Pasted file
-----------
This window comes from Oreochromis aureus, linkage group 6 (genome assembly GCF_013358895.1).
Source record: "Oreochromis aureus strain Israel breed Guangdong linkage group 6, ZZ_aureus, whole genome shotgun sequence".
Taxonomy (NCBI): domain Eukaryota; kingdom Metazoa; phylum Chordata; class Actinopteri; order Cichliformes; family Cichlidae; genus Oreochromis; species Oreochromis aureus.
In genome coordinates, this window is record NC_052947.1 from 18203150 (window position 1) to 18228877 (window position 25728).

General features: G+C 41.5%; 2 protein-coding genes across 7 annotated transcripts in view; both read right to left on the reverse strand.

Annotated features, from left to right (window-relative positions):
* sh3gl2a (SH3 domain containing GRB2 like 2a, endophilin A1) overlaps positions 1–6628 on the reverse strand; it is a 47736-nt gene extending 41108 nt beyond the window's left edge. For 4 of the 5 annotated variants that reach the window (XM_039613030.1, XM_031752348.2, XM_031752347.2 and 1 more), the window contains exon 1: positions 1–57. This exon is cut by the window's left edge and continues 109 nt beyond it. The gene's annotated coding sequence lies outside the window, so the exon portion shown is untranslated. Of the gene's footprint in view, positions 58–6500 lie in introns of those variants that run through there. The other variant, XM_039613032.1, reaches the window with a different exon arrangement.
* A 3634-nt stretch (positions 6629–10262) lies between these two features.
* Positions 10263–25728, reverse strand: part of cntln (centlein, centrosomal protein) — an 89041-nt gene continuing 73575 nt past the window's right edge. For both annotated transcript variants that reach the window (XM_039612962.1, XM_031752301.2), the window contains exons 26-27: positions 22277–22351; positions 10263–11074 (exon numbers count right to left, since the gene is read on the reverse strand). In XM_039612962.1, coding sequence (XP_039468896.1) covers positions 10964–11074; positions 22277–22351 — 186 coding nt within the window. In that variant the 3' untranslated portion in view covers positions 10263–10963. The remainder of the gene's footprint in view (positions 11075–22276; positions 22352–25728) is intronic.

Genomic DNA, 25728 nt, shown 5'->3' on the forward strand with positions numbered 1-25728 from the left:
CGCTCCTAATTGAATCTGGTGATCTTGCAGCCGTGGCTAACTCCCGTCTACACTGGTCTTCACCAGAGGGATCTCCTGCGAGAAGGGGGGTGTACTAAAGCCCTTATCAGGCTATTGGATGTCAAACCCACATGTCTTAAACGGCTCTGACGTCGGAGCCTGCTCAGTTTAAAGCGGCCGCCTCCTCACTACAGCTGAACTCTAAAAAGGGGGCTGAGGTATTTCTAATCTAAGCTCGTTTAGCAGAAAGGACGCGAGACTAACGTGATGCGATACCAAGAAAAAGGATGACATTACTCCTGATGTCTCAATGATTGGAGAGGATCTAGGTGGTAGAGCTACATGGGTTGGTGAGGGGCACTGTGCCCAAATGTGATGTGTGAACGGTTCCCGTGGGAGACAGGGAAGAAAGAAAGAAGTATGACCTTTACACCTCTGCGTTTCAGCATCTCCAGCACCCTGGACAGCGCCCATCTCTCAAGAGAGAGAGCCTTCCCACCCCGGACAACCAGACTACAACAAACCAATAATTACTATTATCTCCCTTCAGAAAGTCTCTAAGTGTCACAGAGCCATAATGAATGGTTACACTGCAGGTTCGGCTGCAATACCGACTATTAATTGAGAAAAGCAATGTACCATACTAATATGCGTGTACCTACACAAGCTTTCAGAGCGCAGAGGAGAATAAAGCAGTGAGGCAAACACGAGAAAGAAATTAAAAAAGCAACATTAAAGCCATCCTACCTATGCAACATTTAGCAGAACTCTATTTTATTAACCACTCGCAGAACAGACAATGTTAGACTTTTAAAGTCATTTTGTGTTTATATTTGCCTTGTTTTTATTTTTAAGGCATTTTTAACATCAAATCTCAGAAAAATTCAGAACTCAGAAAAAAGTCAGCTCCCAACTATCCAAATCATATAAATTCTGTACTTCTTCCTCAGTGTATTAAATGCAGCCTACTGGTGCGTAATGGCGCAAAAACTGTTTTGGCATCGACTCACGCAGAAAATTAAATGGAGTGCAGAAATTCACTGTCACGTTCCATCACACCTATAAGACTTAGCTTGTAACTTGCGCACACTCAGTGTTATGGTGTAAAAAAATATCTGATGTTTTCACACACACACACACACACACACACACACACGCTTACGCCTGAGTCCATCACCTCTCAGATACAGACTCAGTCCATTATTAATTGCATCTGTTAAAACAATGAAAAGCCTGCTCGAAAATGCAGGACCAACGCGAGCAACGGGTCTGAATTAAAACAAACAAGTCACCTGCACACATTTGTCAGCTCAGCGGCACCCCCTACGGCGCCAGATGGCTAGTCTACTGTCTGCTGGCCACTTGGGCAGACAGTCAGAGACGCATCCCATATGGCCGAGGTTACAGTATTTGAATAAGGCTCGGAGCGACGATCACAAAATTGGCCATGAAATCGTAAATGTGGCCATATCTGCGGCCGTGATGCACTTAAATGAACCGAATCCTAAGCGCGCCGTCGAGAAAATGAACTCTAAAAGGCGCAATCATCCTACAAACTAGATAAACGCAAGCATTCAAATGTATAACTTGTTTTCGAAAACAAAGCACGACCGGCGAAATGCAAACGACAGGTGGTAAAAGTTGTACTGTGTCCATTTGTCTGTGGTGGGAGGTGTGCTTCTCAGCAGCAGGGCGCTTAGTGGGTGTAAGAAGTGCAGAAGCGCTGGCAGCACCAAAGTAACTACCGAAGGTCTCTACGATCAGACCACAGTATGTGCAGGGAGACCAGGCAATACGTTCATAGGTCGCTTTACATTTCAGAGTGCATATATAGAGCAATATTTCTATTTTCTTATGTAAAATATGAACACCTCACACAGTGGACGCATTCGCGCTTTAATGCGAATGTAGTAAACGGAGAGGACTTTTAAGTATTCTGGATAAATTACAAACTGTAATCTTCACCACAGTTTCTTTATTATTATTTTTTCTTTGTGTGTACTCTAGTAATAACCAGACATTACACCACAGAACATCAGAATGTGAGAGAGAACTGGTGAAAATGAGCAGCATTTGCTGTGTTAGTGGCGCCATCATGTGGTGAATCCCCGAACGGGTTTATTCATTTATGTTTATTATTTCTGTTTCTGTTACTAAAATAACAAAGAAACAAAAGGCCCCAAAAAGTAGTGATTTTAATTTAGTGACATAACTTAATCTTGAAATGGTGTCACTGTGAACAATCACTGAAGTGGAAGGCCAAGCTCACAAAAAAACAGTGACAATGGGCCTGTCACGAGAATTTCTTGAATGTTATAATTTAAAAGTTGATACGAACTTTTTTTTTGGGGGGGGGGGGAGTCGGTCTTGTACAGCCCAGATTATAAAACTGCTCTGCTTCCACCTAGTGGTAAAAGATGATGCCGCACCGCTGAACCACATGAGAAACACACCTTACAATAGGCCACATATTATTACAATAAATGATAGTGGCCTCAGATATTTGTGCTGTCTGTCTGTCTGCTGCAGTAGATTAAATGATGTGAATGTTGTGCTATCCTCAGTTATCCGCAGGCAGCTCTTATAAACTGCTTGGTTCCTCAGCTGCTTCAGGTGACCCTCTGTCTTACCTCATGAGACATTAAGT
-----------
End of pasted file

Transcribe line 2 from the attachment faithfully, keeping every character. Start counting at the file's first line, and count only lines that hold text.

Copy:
Source record: "Oreochromis aureus strain Israel breed Guangdong linkage group 6, ZZ_aureus, whole genome shotgun sequence".